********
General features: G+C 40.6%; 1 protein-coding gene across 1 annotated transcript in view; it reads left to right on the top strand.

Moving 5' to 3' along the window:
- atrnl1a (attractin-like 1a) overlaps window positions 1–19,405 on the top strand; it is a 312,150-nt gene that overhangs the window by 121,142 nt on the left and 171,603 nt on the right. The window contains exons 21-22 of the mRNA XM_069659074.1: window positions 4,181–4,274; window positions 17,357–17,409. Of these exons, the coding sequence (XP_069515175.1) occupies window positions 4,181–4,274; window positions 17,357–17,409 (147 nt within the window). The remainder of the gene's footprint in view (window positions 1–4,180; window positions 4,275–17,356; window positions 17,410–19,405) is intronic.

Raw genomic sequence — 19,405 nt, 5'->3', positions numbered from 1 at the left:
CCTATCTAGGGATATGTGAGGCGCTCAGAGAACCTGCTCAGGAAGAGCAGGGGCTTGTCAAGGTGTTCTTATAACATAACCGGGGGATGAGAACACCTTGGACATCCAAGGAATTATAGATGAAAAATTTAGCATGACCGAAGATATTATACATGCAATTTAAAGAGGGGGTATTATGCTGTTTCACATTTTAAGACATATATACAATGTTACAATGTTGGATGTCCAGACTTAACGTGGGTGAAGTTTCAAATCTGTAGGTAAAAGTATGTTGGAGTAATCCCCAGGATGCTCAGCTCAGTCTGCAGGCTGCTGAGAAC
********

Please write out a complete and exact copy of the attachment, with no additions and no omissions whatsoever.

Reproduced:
General features: G+C 40.6%; 1 protein-coding gene across 1 annotated transcript in view; it reads left to right on the top strand.

Moving 5' to 3' along the window:
- atrnl1a (attractin-like 1a) overlaps window positions 1–19,405 on the top strand; it is a 312,150-nt gene that overhangs the window by 121,142 nt on the left and 171,603 nt on the right. The window contains exons 21-22 of the mRNA XM_069659074.1: window positions 4,181–4,274; window positions 17,357–17,409. Of these exons, the coding sequence (XP_069515175.1) occupies window positions 4,181–4,274; window positions 17,357–17,409 (147 nt within the window). The remainder of the gene's footprint in view (window positions 1–4,180; window positions 4,275–17,356; window positions 17,410–19,405) is intronic.

Raw genomic sequence — 19,405 nt, 5'->3', positions numbered from 1 at the left:
CCTATCTAGGGATATGTGAGGCGCTCAGAGAACCTGCTCAGGAAGAGCAGGGGCTTGTCAAGGTGTTCTTATAACATAACCGGGGGATGAGAACACCTTGGACATCCAAGGAATTATAGATGAAAAATTTAGCATGACCGAAGATATTATACATGCAATTTAAAGAGGGGGTATTATGCTGTTTCACATTTTAAGACATATATACAATGTTACAATGTTGGATGTCCAGACTTAACGTGGGTGAAGTTTCAAATCTGTAGGTAAAAGTATGTTGGAGTAATCCCCAGGATGCTCAGCTCAGTCTGCAGGCTGCTGAGAAC